It has been 800 years since the Order of Preachers came to England. Is this just a historical anniversary or is the Dominican presence in England still relevant?

Our preaching mission today is vibrant and informed by prayer and study. But we’re not stuck in the past. Rather, in celebrating our history, we renew our founding charism to inform and equip our preaching mission today and in the future.

We live in a confused and troubled world where vast swathes of the population have never heard the Gospel of Jesus Christ, where many people think the Church is redundant, and where the very notion of “truth” is contested.

 

As you are newly ordained, what attracted you to the Dominican Order? 

That’s a question I get asked a lot. You might have thought that, after several years, I’d have the answer down to a fine art. Alas, I haven’t! Somehow each time I try and express why I became a Dominican, it comes out differently. And each time I feel unsatisfied with my answer. I think that’s because no account can quite do justice to this great gift that I — we — have been given in our vocations.

In my own case, I traded the gown of a barrister for the habit of a friar-preacher. Everyone knows the Dominicans have the best habits. You could be forgiven for thinking I’m just someone who likes dressing up. Sometimes I jest that I’m still an advocate, only with a new and important client!

But a vocation journey starts not in the outward signs but the inner promptings of the Spirit, the thirst for God, for truth. Fundamentally, I wanted to be a faithful follower of Jesus Christ. This desire led me to the Dominican Order, whose motto is Veritas (truth) and whose mission is to praise, to bless and to preach the Gospel. I wanted to be a preacher of truth in a challenging context, a truth that is intellectually and morally demanding but punctuated with a wry humor and laced with love and compassion.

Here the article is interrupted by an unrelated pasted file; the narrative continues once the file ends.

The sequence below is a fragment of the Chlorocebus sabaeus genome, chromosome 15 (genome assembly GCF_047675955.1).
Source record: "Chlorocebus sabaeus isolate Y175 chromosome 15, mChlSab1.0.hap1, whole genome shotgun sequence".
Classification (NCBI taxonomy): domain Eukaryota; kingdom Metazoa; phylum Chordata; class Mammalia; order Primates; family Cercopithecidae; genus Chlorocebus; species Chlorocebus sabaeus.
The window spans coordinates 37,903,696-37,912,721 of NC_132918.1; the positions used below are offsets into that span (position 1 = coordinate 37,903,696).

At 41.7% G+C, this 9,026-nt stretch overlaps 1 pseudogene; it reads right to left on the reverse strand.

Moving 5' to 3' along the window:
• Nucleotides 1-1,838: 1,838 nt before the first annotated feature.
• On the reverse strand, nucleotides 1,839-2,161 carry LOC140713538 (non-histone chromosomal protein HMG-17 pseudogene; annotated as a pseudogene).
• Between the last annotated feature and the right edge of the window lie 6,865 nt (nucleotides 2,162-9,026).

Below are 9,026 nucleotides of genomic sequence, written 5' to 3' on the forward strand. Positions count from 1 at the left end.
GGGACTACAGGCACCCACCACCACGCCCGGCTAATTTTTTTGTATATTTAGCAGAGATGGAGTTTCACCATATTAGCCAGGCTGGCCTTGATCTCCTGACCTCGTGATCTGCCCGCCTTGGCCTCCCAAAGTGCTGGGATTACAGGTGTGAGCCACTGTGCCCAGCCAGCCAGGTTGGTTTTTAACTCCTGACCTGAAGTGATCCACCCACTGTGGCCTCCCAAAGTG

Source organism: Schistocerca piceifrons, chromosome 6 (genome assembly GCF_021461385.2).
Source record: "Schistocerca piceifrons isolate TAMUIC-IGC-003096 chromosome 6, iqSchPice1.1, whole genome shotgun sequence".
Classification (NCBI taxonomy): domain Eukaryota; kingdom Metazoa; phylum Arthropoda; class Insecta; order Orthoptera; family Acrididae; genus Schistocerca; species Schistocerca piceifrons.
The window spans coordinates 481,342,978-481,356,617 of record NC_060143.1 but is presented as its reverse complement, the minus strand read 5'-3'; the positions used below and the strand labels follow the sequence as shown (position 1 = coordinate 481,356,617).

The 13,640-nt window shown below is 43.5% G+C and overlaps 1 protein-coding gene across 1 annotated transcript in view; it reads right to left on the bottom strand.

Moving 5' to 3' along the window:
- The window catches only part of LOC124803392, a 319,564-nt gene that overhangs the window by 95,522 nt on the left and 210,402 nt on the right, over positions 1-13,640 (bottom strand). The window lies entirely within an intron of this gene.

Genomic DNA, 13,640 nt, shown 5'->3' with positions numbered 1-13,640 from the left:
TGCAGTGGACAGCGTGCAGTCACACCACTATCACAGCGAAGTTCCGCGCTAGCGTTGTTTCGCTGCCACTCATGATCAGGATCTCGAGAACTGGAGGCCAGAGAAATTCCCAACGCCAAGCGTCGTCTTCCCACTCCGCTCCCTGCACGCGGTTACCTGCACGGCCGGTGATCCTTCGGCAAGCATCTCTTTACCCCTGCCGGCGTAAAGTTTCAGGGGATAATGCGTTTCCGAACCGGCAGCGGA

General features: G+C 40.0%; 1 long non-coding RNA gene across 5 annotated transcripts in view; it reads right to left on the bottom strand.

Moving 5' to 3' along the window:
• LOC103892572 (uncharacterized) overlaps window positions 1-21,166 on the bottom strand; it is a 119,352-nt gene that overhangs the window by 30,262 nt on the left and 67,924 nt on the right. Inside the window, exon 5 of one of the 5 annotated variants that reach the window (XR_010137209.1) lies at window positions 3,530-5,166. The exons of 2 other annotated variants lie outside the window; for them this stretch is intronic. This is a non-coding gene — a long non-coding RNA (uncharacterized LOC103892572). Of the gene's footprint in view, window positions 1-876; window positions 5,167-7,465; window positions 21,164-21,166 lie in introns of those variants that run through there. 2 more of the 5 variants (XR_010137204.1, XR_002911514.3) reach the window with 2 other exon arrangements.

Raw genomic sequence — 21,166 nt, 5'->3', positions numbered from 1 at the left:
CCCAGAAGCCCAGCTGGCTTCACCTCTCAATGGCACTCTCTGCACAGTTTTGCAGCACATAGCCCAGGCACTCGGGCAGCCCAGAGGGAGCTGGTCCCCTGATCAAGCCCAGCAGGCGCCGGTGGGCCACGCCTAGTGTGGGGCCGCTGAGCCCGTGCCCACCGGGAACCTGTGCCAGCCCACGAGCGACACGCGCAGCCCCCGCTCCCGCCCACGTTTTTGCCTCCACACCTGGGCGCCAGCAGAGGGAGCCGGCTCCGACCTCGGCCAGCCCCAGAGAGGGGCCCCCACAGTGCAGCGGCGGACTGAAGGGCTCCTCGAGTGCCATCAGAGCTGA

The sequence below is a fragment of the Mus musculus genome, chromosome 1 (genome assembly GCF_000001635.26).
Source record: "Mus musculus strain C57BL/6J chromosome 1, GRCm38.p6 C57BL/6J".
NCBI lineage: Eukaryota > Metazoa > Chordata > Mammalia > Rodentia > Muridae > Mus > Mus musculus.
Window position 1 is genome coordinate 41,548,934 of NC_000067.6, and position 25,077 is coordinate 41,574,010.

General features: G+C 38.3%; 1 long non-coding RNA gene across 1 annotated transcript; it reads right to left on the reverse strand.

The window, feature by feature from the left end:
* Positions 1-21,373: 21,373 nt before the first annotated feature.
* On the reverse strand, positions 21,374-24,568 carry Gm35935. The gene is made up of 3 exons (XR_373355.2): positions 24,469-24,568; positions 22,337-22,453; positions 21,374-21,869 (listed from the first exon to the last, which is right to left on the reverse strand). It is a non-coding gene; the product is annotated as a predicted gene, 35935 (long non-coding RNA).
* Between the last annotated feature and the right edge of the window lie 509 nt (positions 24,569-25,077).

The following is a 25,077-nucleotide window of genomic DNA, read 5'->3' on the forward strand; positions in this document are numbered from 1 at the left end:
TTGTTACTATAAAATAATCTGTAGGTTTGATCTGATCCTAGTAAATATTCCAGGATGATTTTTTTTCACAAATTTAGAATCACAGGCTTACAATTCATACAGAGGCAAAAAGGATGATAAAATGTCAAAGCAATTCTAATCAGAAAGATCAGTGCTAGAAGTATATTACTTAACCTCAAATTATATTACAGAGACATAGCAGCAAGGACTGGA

Intellectual formation and engagement are noted aspects of the order. What are the theological challenges of the 21st century, as opposed to the medieval period? 

The context of the same essential preaching mission has changed considerably. Basic literacy in Scripture and church attendance are sadly exceptional these days, but were commonplace in the medieval period. Today, England is a country not only poorly catechized but amongst younger generations, in particular, largely unevangelized. This is the case even among “baptized nonbelievers” or those who are so non-committal about the faith into which they were baptized as to amount to what Pope Benedict once referred to as a kind of “practical atheism.”

 

Dominicans are noted as preachers — what makes a good preacher in today’s England? 

Tough question! In the first place, I’d say prayer is the sine qua non of any preacher. Prayer is where we forge and deepen our friendship with God each day. It has been said that the preacher who preaches without praying only ends up with a sore throat. Second, study. A preacher cannot proclaim a God whom they do not know, let alone called us friends. This applies especially to sacred Scripture, of course. Third, a preacher needs to be humble. We must retain a sense of our own sinfulness and be aware of our own frailties because we all have them and these are often similar to others. Self-righteous preaching, whether explicit or implicit, is repellant. Fourth, we need to be authentic. Preaching has to be honest, coherent and faithful. It needs to reckon with the cross, with suffering and trial, with betrayal and hardship. Lastly, and this is very important: joy! I’m not talking about telling corny jokes in homilies but, rather, a joyful wonder in God’s goodness and the absurdity of life and human complications. We should strive to take God seriously but not ourselves. Good preaching conveys something of the joy of the Gospel, of Jesus’ levity, of hope, and of Christ’s final victory. This is all Good News!